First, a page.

Now I don't have a problem with text-based games as such - back in the 1980's several excellent games were text-based -, but the actual texts used here, and the way the different themes are handled, is really too grim and too "in-your-face" for me. Having experienced the loss of a loved one to suicide quite recently, I could hardly bear playing this. Themes like these presented in such a direct way as here, should imo be the subject of therapy-sessions in a well cared-for, safe environment. To punch this through one's throat as it's being done here, may help in making a point, but it's not healthy for the ones playing or rather reading it.... So be careful, I guess, and try this one at your own risk.

Gameplay: 10/30
Graphics: 5/20
Sound: 5/10
Longelivety: 4/10
Technical/stability: 7/10
Personal appreciation: 5/10 (it does take some courage to make a "game" like this)

Overall: 36/100
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16 of 29 people (55%) found this review helpful
1.6 hrs on record
Posted: July 3
For most of Actual Sunlight, you'll read Evan Winter's words in a cringing way. What he writes is awful but has glimpses of truth. Lost in his own internal fantasies, he crushes himself and others in an internal, negative monologue which overlays his world. Like so many of us, he attemptes to sate the emptiness inside with electronics, video games, and alcohol -- only to find the next day that he is still himself, he is still full of unrealized dreams, and he is no step closer to happiness.

What is maddening about Actual Sunlight is that we never see a positive glimmer. There is only a suffocating blanket of despair and self-loathing, which extends to every object and person in Evan's world. He is an estranged being who never grew into the ideals gently and lovingly given to children, that concept of being able to be whoever you want. Even feels entitled to a better life, but he makes no effort to get it. His dreams flop uselessly inside him, and the rage builds.

The game ends crushingly. There is no redemption, no change, no hope. If this game is attempting to be a message encouraging others to not let their lives fold out like Evan's, it missed the mark somewhere. I have never before played a game that seemed to justify suicide, and I would never, ever recommend another person play it.
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2 of 2 people (100%) found this review helpful
1.6 hrs on record
Posted: June 24
I believe that good fiction is what makes us human: it's empathy for abstraction.
This is heartwreckingly good fiction--a must have.
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2 of 2 people (100%) found this review helpful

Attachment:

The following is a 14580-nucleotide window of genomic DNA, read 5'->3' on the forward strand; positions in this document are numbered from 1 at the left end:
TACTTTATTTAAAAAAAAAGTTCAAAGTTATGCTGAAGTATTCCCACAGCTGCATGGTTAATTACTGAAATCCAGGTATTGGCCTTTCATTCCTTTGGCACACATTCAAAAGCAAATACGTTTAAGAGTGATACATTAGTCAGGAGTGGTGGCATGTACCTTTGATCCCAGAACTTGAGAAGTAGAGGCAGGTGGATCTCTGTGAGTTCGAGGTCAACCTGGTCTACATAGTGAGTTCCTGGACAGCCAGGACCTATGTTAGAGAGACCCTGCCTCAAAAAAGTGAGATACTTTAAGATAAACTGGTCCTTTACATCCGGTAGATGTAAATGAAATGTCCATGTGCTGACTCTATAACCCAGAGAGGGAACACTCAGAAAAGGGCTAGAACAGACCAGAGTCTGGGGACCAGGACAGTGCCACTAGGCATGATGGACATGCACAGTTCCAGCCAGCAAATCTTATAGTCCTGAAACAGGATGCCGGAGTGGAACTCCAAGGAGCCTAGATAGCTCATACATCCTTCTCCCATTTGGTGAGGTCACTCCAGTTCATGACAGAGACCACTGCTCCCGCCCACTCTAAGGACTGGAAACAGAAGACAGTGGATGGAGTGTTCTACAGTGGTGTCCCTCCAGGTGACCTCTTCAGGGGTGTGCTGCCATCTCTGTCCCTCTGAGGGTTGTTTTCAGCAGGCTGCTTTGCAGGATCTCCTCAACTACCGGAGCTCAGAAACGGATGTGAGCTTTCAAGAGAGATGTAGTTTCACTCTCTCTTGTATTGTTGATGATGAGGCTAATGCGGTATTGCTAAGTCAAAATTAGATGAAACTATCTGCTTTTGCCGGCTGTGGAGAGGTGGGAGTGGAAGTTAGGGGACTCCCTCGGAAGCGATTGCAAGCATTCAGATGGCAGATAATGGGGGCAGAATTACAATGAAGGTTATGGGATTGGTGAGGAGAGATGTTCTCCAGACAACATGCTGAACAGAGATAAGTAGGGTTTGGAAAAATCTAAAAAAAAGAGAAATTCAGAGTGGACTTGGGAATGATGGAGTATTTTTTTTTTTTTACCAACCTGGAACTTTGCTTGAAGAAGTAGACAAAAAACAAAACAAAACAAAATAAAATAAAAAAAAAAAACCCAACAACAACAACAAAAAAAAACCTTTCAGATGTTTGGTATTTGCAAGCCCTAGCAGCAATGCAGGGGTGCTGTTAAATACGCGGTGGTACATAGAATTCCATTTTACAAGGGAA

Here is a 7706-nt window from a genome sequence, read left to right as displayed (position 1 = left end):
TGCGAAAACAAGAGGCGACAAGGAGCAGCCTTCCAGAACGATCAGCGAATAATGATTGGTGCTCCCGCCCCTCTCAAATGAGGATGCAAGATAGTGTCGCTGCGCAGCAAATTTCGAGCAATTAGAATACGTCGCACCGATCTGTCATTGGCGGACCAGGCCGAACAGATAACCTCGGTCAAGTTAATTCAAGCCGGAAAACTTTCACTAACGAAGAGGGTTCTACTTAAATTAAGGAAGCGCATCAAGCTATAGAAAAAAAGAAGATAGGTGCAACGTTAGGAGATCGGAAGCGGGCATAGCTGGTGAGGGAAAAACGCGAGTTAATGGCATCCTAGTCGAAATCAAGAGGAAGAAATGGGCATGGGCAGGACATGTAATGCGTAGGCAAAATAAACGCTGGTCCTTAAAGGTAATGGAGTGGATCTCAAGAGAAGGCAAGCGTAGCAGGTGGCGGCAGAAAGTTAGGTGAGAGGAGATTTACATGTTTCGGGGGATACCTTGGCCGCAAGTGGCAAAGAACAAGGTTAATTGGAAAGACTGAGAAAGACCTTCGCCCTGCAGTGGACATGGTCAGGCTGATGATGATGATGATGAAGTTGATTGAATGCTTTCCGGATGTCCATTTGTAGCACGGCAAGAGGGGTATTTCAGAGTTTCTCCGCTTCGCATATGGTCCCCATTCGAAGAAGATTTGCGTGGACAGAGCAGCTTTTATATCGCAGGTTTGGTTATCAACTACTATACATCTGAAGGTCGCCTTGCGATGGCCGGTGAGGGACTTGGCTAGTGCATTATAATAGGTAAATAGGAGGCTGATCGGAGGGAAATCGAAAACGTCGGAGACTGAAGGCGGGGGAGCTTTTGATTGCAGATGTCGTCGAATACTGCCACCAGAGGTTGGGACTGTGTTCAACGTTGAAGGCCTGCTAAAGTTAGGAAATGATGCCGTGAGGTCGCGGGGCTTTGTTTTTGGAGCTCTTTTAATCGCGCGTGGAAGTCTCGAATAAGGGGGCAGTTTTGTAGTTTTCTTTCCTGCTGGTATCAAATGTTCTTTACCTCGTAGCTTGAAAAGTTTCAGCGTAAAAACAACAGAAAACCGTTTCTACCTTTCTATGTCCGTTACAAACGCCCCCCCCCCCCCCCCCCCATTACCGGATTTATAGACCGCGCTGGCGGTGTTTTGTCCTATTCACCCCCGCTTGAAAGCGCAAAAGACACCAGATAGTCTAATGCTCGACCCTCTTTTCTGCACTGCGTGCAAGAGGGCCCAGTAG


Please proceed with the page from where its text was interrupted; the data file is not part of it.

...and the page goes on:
1.6 hrs on record
Posted: August 17
I'd feel maybe a little more sympathetic for the main character if there was even an "exercise" option that the player themselves could choose to ignore.
If most of the the issues with his self-esteem stem from being fat and the girl he likes won't like him because he's fat, then get on a ♥♥♥♥ing treadmill.
Instead your only options are to get drunk, play games and oversleep for work. And then blame everyone else for your depression while taking no initiative yourself to combat it.

Buy this game if you are looking to "identify" with a fat, unmotivated, easily distraced, underperforming daydreamer looking for any excuse that most of their problems weren't brought down on them by their own selves.

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2 of 2 people (100%) found this review helpful
1.2 hrs on record
Posted: December 14
Fails to deliver much of anything at all. I can't decide if this thing is pretentious or not. It was certainly much ado about nothing. It was just afterbirthed ♥♥♥♥ due to being so damn masturbatory. No pun intended.

That's really all I can say about it. And no, there's no insightful meta-commentary here. And it sure as ♥♥♥♥ says nothing interesting about depression or even suicide and definitely not about corporate culture. It's also not "mature" in its themes as the author (or whoever markets it) claims it is either. It's just empty murmuring with some weakly crafted story attached to it. I honestly don't understand the overarching meaning the author is trying to deliver if there even was one.

Yeah, I've dealth with crippling depression and suicidal / self-destructive behavior myself. Yes I have experience with the soul sucking modern corporate culture. Even still, absolutely nothing here is all that resonating.
Also one thing irked me with the little warning message to younger readers. It's almost as it the author implies that his (or the protag's) suicidal feelings are more justifiable than that of some angsty teenagers. What a load of nonsense.

Maybe it was simply about the work itself being used to spontaneously inspire some suicidal act in some depressed adolescent. Fair enough I guess, but I highly doubt this work would ever accomplish that. Prefaced or not.
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2 of 2 people (100%) found this review helpful
1.4 hrs on record
Posted: July 11
The author describes this game (in the game) as not being a game, but a portrait. That is what it is - a snapshot, a short story describing someone's pain in a way that is haunting and resonant with anyone who's dealt with depression.
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3 of 4 people (75%) found this review helpful
0.7 hrs on record
Posted: July 5
I was expecting more than what I got. Also, the message it sent... wasn't really something I needed. Or anyone, for that matter.